Furthermore, this first HP Chromebook lacks LTE. I normally use LTEall the time because I'm paranoid about using WiFi. For this reason,I had to connect this laptop to my smartphone's LTE modem instead ofconnecting it directly to AT&T ( T), Verizon ( VZ), T-Mobile or Sprint ( S).

The CPU speed and fan noise were both perfectly fine. It's quiet as a Tesla ( TSLA) and whip-snap fast for basic productivity. There is nothingwrong with the performance of this HP Chromebook -- other than theobvious lack of advanced gaming capability. Then again, I work -- Idon't play games or watch Netflix ( NFLX). I type articles; I don't editphotos or pretend to be a DJ.

When you consider the $300 price, you have to realize that it doesn'tcompare to a $300 Windows laptop -- or for that matter a $1,000MacBook. When you buy the HP Chromebook, the bottom line is $300. Incontrast, when you buy a Windows or Mac, you may be buying additionalsoftware or warranties, costing you many hundreds of dollars.

With the HP Chromebook, you are likely using Google Docs/Drive --which is free. Also, other than those "one in ten thousand" hardwarefailures, you should have no reason to troubleshoot it. So there isno reason to buy a warranty or ever visit a store to deal with acomputer issue. This will save you thousands of dollars, hundreds ofhours and lots of headache over the computer's life.

In other words, just like a Tesla.

Where should HP go next with its Chrome OS devices? Let me offer HP some advice:
  • Create a product family. One 14-inch laptop is good, but alsolaunch 12-, 13- and 15-inch models, plus a desktop PC and all-in-onePCs.
  • Improve the keyboard and try to match the trackpads from Apple,Samsung and Google.
  • Offer models with embedded LTE for those of us on the road orparanoid about security.
  • Increase the size of the battery so that it is at least six to eight hours,preferably 10+.
  • As soon as Google is ready, HP needs to be the first to offer theChromephones and Chromepads I described in these two articles on Tuesday and yesterday.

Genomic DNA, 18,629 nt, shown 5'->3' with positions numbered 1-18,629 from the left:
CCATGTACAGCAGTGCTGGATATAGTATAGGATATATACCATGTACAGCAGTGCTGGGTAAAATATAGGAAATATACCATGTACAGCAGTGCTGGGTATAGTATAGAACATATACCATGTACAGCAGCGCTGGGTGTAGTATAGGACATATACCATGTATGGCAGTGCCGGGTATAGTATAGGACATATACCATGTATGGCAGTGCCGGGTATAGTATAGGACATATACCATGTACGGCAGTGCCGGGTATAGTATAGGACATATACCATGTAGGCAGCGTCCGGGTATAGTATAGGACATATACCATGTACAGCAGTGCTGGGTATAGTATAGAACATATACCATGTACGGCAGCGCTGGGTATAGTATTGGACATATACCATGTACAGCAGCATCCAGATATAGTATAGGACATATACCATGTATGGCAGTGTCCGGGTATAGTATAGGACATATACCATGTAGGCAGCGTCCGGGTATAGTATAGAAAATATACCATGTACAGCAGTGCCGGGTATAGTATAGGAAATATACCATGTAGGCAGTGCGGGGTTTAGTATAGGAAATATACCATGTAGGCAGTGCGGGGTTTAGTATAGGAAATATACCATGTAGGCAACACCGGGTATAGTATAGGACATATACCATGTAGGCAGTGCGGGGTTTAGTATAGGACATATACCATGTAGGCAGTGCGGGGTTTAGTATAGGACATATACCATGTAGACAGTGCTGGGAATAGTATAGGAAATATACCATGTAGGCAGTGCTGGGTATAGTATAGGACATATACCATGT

If HP makes a name for itself as the "go to" device maker for ChromeOS, whether on the PC or on the tablet (Chromepad) and smartphone(Chromephone), it could have the kind of epic run Dell ( DELL) had in the PCbusiness 25 years ago, or that Samsung had in the Android market overthe last two years, when it grew to become the market leader in abrand new market, with hundreds of millions of units sold.

What should HP avoid in its Chrome OS strategy? Follow a cue fromDell and Samsung, again: Avoid clothing your Chrome OS-based PCs,tablets and smartphones in metal encasings. They are pretty but theyare also heavy, expensive and slippery.

Inspired by Tesla, Whitman Is With the Times

Like Elon Musk, Meg Whitman is taking a mature industry by the hornsand moving to where the younger generation is going: Microsoft Windowsis out, Chrome OS is in. HP's first Chromebook boots in a couple ofseconds, updates automatically over the air, operates silently andrequires no maintenance -- just like a Tesla.

It will take years for HP to be awarded Tesla's stock multiple, butWhitman has listened to the advice from her neighbors -- Brin, Page and, of course, yours truly, who has been writing this Chrome OScolumn since December 2010. She will not allow her PC business tocontinue to drift down together with the secular shift away fromWindows PCs.

In this quest, the 14-inch HP Chromebook for $300 is a solid firstoffering, just like the Tesla Model S is a first shot at reshaping theautomotive industry. It's a bold move, and after one week ofaround-the-clock use, I endorse this product with a strongrecommendation.

As with Tesla, once you buy the product, you will see why would youshould also consider buying the stock. It's that good.

At the time of publication the author was long GOOG and AAPL..

This article was written by an independent contributor, separate from TheStreet's regular news coverage.